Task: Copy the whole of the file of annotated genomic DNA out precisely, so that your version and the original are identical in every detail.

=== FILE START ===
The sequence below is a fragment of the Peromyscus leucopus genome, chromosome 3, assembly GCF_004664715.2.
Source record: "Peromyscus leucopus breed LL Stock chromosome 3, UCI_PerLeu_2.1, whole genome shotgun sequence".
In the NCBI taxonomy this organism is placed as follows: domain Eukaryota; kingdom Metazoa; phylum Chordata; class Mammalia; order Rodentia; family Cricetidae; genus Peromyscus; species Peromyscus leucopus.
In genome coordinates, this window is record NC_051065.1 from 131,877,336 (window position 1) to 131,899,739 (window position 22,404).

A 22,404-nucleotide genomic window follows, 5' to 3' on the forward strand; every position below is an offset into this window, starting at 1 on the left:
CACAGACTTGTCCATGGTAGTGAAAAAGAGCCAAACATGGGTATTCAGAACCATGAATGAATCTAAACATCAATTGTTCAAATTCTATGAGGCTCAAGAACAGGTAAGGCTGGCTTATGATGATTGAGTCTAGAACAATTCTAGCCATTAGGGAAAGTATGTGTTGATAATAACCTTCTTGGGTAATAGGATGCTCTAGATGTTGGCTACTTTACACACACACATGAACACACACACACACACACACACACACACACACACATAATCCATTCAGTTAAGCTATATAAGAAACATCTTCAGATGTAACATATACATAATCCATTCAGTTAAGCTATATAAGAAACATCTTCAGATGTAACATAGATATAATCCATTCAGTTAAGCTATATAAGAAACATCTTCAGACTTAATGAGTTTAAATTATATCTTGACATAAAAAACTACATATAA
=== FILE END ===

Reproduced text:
The sequence below is a fragment of the Peromyscus leucopus genome, chromosome 3, assembly GCF_004664715.2.
Source record: "Peromyscus leucopus breed LL Stock chromosome 3, UCI_PerLeu_2.1, whole genome shotgun sequence".
In the NCBI taxonomy this organism is placed as follows: domain Eukaryota; kingdom Metazoa; phylum Chordata; class Mammalia; order Rodentia; family Cricetidae; genus Peromyscus; species Peromyscus leucopus.
In genome coordinates, this window is record NC_051065.1 from 131,877,336 (window position 1) to 131,899,739 (window position 22,404).

A 22,404-nucleotide genomic window follows, 5' to 3' on the forward strand; every position below is an offset into this window, starting at 1 on the left:
CACAGACTTGTCCATGGTAGTGAAAAAGAGCCAAACATGGGTATTCAGAACCATGAATGAATCTAAACATCAATTGTTCAAATTCTATGAGGCTCAAGAACAGGTAAGGCTGGCTTATGATGATTGAGTCTAGAACAATTCTAGCCATTAGGGAAAGTATGTGTTGATAATAACCTTCTTGGGTAATAGGATGCTCTAGATGTTGGCTACTTTACACACACACATGAACACACACACACACACACACACACACACACACACATAATCCATTCAGTTAAGCTATATAAGAAACATCTTCAGATGTAACATATACATAATCCATTCAGTTAAGCTATATAAGAAACATCTTCAGATGTAACATAGATATAATCCATTCAGTTAAGCTATATAAGAAACATCTTCAGACTTAATGAGTTTAAATTATATCTTGACATAAAAAACTACATATAA